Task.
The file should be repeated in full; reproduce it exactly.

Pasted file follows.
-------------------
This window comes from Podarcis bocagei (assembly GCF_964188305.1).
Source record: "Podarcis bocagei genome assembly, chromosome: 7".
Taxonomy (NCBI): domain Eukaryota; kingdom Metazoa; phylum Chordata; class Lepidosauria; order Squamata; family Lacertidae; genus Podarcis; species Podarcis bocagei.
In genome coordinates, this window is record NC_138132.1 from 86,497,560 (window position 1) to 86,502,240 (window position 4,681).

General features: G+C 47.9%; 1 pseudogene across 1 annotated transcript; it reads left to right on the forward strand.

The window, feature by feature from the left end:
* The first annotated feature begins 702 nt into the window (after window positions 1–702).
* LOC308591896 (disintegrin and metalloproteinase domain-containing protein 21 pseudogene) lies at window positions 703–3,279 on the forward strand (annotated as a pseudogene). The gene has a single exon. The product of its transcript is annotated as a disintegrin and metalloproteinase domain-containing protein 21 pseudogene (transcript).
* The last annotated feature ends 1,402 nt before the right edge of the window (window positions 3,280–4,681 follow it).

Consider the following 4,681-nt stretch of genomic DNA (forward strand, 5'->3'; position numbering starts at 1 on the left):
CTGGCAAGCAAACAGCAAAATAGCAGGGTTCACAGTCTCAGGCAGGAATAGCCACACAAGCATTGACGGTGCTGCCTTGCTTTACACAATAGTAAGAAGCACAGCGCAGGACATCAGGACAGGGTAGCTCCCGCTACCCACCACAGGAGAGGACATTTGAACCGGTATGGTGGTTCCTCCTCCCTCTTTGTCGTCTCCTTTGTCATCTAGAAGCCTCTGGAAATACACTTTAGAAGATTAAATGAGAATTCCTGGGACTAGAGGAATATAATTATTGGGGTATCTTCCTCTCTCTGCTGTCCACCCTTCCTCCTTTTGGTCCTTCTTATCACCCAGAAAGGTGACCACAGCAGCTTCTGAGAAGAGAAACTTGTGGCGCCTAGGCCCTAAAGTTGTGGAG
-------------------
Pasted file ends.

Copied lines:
This window comes from Podarcis bocagei (assembly GCF_964188305.1).
Source record: "Podarcis bocagei genome assembly, chromosome: 7".
Taxonomy (NCBI): domain Eukaryota; kingdom Metazoa; phylum Chordata; class Lepidosauria; order Squamata; family Lacertidae; genus Podarcis; species Podarcis bocagei.
In genome coordinates, this window is record NC_138132.1 from 86,497,560 (window position 1) to 86,502,240 (window position 4,681).

General features: G+C 47.9%; 1 pseudogene across 1 annotated transcript; it reads left to right on the forward strand.

The window, feature by feature from the left end:
* The first annotated feature begins 702 nt into the window (after window positions 1–702).
* LOC308591896 (disintegrin and metalloproteinase domain-containing protein 21 pseudogene) lies at window positions 703–3,279 on the forward strand (annotated as a pseudogene). The gene has a single exon. The product of its transcript is annotated as a disintegrin and metalloproteinase domain-containing protein 21 pseudogene (transcript).
* The last annotated feature ends 1,402 nt before the right edge of the window (window positions 3,280–4,681 follow it).

Consider the following 4,681-nt stretch of genomic DNA (forward strand, 5'->3'; position numbering starts at 1 on the left):
CTGGCAAGCAAACAGCAAAATAGCAGGGTTCACAGTCTCAGGCAGGAATAGCCACACAAGCATTGACGGTGCTGCCTTGCTTTACACAATAGTAAGAAGCACAGCGCAGGACATCAGGACAGGGTAGCTCCCGCTACCCACCACAGGAGAGGACATTTGAACCGGTATGGTGGTTCCTCCTCCCTCTTTGTCGTCTCCTTTGTCATCTAGAAGCCTCTGGAAATACACTTTAGAAGATTAAATGAGAATTCCTGGGACTAGAGGAATATAATTATTGGGGTATCTTCCTCTCTCTGCTGTCCACCCTTCCTCCTTTTGGTCCTTCTTATCACCCAGAAAGGTGACCACAGCAGCTTCTGAGAAGAGAAACTTGTGGCGCCTAGGCCCTAAAGTTGTGGAG